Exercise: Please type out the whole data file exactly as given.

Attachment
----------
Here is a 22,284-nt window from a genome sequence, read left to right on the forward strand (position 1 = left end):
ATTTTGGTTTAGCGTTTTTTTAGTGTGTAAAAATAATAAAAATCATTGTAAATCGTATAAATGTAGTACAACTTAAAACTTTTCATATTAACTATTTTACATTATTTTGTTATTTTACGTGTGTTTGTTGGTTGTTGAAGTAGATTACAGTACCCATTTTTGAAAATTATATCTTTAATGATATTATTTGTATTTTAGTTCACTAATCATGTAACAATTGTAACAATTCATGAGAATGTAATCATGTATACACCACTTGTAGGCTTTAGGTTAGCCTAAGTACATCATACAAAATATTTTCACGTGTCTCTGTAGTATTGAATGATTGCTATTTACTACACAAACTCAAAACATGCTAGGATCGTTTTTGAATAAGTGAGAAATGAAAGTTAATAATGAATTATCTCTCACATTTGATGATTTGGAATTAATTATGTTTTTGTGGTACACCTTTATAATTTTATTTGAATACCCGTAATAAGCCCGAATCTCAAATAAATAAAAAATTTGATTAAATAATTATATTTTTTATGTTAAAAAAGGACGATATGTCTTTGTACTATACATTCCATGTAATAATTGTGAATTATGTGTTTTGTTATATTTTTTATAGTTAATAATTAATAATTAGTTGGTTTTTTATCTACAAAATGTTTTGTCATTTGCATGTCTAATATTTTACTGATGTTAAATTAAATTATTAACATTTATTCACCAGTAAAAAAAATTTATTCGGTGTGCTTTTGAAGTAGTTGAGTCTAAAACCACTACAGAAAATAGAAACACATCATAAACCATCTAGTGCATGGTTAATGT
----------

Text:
Here is a 22,284-nt window from a genome sequence, read left to right on the forward strand (position 1 = left end):
ATTTTGGTTTAGCGTTTTTTTAGTGTGTAAAAATAATAAAAATCATTGTAAATCGTATAAATGTAGTACAACTTAAAACTTTTCATATTAACTATTTTACATTATTTTGTTATTTTACGTGTGTTTGTTGGTTGTTGAAGTAGATTACAGTACCCATTTTTGAAAATTATATCTTTAATGATATTATTTGTATTTTAGTTCACTAATCATGTAACAATTGTAACAATTCATGAGAATGTAATCATGTATACACCACTTGTAGGCTTTAGGTTAGCCTAAGTACATCATACAAAATATTTTCACGTGTCTCTGTAGTATTGAATGATTGCTATTTACTACACAAACTCAAAACATGCTAGGATCGTTTTTGAATAAGTGAGAAATGAAAGTTAATAATGAATTATCTCTCACATTTGATGATTTGGAATTAATTATGTTTTTGTGGTACACCTTTATAATTTTATTTGAATACCCGTAATAAGCCCGAATCTCAAATAAATAAAAAATTTGATTAAATAATTATATTTTTTATGTTAAAAAAGGACGATATGTCTTTGTACTATACATTCCATGTAATAATTGTGAATTATGTGTTTTGTTATATTTTTTATAGTTAATAATTAATAATTAGTTGGTTTTTTATCTACAAAATGTTTTGTCATTTGCATGTCTAATATTTTACTGATGTTAAATTAAATTATTAACATTTATTCACCAGTAAAAAAAATTTATTCGGTGTGCTTTTGAAGTAGTTGAGTCTAAAACCACTACAGAAAATAGAAACACATCATAAACCATCTAGTGCATGGTTAATGT